Well-known cable provider Comcast is offering deeply discounted Internet service to tens of thousands of South Florida families — but most of those who are eligible have yet to sign up.
The company’s “Internet Essentials” plan offers high-speed Internet, priced at $9.95 a month, to low- and moderate-income families. To be eligible, families must live in an area where Comcast offers Internet service, and at least one child in the family must be receiving free or reduced-price lunches at school.
Huge numbers of families in Miami-Dade and Broward have a child receiving free or reduced lunch — nearly 72 percent of all students in Miami-Dade, and roughly 57 percent of all students in Broward. There are some other eligibility hurdles (families must not have an overdue Comcast bill, and must not have subscribed to Comcast Internet within the last 90 days), but even with those restrictions, it’s estimated that nearly 100,000 local families qualify for the service.
Of that number, only about 7,000 have signed up since Comcast launched the offer a year ago. Nationally, more than 100,000 families are taking part.
For families that enroll, the $9.95 price is locked in for as long as the student continues receiving free or reduced-price lunch, or until they graduate from high school. In the case of elementary school students, that means parents could potentially take advantage of bargain-priced Internet service for a decade or more.
Roughly one in five American households with school-age children lacks at-home Internet access, according to a 2011 federal government report.
Comcast typically charges in the $30 to $40 range for this type of Internet plan, known as its Economy Plus service. The package offers downloads up to 3 Mbps, or megabits per second. While not the fastest of Comcast’s Internet plans, its adequate for normal use, said LaToya Giles of Lauderhill, who signed up for the offer last year. During a Comcast news conference Monday, Giles said her 6-year-old son uses the web to do his first-grade homework, and she’s started taking online nursing courses at Broward College.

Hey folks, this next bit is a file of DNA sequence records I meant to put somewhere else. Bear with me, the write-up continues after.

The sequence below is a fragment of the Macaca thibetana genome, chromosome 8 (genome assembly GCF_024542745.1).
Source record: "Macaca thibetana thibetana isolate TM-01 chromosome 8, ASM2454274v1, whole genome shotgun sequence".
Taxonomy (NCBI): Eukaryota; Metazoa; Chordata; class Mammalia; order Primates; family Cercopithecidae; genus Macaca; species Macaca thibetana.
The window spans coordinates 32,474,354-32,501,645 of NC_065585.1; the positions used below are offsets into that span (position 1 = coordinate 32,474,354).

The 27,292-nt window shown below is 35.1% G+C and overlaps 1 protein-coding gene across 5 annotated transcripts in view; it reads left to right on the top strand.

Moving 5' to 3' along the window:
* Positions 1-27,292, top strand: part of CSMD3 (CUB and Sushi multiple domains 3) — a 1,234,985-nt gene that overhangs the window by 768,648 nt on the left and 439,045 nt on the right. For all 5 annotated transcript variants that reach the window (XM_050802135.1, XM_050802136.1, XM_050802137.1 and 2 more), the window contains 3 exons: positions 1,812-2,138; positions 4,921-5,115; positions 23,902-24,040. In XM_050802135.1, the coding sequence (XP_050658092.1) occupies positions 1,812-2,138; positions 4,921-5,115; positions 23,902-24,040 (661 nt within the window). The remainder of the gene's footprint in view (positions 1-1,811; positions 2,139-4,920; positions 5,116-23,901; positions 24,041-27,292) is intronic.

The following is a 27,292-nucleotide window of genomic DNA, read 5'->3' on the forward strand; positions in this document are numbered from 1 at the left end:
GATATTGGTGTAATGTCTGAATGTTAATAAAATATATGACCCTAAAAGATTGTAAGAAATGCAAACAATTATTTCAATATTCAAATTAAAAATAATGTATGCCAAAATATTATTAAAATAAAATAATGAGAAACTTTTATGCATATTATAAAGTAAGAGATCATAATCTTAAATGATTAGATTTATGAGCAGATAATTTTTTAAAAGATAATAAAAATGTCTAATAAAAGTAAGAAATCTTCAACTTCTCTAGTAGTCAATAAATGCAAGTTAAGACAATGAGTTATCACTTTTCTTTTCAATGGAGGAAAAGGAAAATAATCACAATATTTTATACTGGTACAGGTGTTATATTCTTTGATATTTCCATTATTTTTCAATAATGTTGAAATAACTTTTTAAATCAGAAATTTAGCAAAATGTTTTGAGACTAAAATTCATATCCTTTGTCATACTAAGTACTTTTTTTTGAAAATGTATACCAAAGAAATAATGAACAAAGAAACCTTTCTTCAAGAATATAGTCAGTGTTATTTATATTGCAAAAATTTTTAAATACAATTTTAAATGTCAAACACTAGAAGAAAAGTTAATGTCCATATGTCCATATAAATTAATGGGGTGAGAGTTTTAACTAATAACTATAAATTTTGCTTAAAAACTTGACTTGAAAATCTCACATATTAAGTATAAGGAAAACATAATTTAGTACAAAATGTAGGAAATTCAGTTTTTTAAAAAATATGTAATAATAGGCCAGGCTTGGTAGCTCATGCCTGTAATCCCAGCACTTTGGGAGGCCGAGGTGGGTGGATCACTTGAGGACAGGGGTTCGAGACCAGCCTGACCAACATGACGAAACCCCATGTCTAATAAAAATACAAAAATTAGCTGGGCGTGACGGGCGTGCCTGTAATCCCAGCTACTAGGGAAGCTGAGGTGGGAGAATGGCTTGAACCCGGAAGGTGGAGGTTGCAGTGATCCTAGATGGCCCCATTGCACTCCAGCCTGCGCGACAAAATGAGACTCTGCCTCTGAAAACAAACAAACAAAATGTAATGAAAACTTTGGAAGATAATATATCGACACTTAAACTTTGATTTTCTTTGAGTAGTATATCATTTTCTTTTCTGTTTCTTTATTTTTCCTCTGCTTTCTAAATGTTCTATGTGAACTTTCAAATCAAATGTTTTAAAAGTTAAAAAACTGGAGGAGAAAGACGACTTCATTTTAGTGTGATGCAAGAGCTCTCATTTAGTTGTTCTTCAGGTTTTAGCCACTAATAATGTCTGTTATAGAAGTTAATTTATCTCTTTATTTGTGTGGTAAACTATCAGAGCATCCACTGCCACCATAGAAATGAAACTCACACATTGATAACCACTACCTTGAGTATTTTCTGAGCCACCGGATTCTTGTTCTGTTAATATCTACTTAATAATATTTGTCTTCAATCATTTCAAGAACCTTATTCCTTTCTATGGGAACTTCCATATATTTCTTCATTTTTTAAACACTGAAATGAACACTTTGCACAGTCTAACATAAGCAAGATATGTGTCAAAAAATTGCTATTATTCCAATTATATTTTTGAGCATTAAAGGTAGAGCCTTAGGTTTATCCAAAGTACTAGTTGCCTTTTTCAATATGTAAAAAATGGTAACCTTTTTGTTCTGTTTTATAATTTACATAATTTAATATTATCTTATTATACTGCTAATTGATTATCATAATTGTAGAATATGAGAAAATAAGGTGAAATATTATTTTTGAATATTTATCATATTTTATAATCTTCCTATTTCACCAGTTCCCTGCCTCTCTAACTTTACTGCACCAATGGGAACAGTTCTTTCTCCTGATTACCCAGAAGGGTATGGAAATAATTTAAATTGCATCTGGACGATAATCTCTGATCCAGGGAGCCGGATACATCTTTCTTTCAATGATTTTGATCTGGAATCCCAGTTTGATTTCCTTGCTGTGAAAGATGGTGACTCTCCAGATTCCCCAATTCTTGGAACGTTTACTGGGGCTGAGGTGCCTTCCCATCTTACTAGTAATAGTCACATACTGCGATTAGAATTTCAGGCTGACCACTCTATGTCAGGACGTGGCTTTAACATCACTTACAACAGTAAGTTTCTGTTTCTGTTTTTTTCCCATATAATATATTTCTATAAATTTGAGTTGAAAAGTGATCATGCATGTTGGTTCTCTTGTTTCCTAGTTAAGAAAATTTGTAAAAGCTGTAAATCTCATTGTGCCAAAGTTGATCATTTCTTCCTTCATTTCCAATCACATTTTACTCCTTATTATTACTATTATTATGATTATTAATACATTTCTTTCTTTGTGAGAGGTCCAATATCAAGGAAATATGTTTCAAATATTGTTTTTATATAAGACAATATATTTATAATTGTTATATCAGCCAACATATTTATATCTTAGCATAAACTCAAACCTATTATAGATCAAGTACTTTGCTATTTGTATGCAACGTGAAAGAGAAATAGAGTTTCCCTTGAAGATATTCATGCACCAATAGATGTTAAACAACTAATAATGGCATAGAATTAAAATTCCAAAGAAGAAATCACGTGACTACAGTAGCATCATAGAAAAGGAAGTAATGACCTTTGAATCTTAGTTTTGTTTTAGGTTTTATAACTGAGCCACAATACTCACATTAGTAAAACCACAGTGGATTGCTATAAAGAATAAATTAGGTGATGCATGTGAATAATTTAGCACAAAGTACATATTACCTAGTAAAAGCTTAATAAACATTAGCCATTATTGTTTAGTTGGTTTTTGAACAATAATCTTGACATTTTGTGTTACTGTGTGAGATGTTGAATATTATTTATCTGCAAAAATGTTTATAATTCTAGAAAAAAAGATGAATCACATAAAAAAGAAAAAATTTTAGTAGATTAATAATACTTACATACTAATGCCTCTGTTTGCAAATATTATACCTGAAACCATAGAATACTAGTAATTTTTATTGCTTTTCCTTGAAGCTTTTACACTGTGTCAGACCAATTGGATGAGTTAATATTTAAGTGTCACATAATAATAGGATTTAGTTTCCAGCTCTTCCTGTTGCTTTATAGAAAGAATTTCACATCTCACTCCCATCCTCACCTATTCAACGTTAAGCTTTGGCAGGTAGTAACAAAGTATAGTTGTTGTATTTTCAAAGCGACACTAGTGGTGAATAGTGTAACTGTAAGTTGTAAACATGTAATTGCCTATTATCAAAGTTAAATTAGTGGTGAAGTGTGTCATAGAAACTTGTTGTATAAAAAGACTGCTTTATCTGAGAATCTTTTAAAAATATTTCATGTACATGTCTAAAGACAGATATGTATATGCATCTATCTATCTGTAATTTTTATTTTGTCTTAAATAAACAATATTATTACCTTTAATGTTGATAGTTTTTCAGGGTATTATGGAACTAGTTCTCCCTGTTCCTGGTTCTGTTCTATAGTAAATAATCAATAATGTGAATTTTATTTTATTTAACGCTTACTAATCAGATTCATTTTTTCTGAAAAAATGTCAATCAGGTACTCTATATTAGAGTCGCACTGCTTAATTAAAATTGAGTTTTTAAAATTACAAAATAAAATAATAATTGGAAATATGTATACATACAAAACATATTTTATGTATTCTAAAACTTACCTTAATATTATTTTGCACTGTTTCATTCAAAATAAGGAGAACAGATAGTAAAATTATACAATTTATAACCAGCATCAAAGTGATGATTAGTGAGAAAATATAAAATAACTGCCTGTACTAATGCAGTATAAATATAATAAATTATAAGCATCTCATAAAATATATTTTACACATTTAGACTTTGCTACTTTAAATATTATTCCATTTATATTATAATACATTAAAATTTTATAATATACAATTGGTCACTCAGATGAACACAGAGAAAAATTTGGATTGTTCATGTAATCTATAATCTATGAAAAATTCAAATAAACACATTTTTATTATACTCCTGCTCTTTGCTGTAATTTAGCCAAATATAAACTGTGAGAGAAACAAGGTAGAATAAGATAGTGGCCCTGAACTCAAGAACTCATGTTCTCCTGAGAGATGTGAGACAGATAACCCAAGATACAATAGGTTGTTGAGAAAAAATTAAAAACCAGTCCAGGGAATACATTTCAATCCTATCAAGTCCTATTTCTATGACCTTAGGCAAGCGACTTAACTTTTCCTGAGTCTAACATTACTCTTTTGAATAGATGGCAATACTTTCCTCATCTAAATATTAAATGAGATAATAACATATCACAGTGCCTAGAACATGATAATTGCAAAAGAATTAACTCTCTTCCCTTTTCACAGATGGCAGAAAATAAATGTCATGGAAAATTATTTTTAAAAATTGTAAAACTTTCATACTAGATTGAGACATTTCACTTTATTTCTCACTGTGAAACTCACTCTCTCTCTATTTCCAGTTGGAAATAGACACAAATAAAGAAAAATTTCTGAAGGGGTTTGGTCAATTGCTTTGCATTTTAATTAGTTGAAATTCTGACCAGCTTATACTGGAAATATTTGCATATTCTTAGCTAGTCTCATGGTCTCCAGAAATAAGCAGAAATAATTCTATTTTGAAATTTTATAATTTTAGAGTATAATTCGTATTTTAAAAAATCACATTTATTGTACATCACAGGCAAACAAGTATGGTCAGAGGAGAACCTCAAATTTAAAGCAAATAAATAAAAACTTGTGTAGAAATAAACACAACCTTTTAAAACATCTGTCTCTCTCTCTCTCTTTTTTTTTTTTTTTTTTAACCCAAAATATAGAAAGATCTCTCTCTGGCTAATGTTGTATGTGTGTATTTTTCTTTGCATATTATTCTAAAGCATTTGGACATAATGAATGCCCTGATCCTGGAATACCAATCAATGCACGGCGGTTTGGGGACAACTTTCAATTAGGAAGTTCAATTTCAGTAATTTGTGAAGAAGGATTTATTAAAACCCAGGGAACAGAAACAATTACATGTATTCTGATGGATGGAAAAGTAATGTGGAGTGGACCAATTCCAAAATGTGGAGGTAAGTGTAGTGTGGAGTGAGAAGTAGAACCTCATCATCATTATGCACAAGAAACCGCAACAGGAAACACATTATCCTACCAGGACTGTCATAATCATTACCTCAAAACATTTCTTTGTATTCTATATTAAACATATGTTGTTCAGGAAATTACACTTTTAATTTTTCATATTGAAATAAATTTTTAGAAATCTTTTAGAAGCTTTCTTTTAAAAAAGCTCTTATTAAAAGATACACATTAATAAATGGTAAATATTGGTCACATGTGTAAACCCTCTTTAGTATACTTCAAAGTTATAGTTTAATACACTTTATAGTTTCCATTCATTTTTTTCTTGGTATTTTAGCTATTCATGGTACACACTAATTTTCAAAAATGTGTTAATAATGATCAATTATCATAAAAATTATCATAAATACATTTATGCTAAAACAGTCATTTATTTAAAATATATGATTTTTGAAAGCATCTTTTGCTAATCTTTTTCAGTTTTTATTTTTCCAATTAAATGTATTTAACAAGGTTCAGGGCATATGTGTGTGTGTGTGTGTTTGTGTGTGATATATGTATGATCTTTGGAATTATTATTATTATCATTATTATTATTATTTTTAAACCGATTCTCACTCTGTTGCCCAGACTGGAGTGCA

“I’m able to do all of my homework, participate in discussions online, without having to go to the library, or go to my mom’s house, or go to a friend’s house,” Giles, 26, said.
With computer skills becoming more important for children in all grades, and schools offering more textbooks and even whole classes online, the Comcast program is designed to help close the “digital divide” between richer and poorer households. The Federal Communications Commission has made expanding Internet access a top priority, and when the FCC last year approved Comcast’s merger with NBC Universal, one of the agency’s conditions was that Comcast offer discounted Internet to less-affluent families.
The structure of the program hasn’t always been well-received (some low-income advocacy groups argue it should be easier to qualify), but Comcast officials say they are committed to expanding the number of households that benefit. This year, for example, families with children receiving reduced-price lunch were added (previously, only free-lunch families qualified).
“We are doing everything that we can to get the word out,” said Charisse Lillie, Comcast’s vice president of community investment.